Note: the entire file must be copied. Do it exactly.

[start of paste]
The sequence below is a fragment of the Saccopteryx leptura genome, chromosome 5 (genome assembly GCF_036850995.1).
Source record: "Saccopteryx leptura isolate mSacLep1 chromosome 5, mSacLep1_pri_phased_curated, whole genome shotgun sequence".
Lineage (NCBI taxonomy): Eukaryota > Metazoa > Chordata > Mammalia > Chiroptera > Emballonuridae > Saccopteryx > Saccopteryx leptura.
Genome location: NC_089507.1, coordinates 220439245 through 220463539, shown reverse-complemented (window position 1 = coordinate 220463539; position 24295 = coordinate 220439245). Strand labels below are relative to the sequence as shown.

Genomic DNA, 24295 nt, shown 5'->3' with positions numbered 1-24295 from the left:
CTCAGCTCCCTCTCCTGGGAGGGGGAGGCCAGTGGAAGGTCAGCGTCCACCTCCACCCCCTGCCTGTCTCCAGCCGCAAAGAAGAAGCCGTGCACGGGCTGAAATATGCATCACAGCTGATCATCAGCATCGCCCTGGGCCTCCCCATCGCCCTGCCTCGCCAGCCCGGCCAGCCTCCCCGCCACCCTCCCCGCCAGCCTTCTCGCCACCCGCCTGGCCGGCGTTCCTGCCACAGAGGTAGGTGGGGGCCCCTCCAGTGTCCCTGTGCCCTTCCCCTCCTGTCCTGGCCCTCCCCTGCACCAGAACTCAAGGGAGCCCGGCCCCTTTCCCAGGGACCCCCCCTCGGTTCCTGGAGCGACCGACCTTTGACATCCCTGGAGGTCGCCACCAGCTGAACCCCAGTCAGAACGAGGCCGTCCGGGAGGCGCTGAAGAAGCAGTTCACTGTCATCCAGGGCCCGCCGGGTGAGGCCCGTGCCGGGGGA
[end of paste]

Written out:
The sequence below is a fragment of the Saccopteryx leptura genome, chromosome 5 (genome assembly GCF_036850995.1).
Source record: "Saccopteryx leptura isolate mSacLep1 chromosome 5, mSacLep1_pri_phased_curated, whole genome shotgun sequence".
Lineage (NCBI taxonomy): Eukaryota > Metazoa > Chordata > Mammalia > Chiroptera > Emballonuridae > Saccopteryx > Saccopteryx leptura.
Genome location: NC_089507.1, coordinates 220439245 through 220463539, shown reverse-complemented (window position 1 = coordinate 220463539; position 24295 = coordinate 220439245). Strand labels below are relative to the sequence as shown.

Genomic DNA, 24295 nt, shown 5'->3' with positions numbered 1-24295 from the left:
CTCAGCTCCCTCTCCTGGGAGGGGGAGGCCAGTGGAAGGTCAGCGTCCACCTCCACCCCCTGCCTGTCTCCAGCCGCAAAGAAGAAGCCGTGCACGGGCTGAAATATGCATCACAGCTGATCATCAGCATCGCCCTGGGCCTCCCCATCGCCCTGCCTCGCCAGCCCGGCCAGCCTCCCCGCCACCCTCCCCGCCAGCCTTCTCGCCACCCGCCTGGCCGGCGTTCCTGCCACAGAGGTAGGTGGGGGCCCCTCCAGTGTCCCTGTGCCCTTCCCCTCCTGTCCTGGCCCTCCCCTGCACCAGAACTCAAGGGAGCCCGGCCCCTTTCCCAGGGACCCCCCCTCGGTTCCTGGAGCGACCGACCTTTGACATCCCTGGAGGTCGCCACCAGCTGAACCCCAGTCAGAACGAGGCCGTCCGGGAGGCGCTGAAGAAGCAGTTCACTGTCATCCAGGGCCCGCCGGGTGAGGCCCGTGCCGGGGGA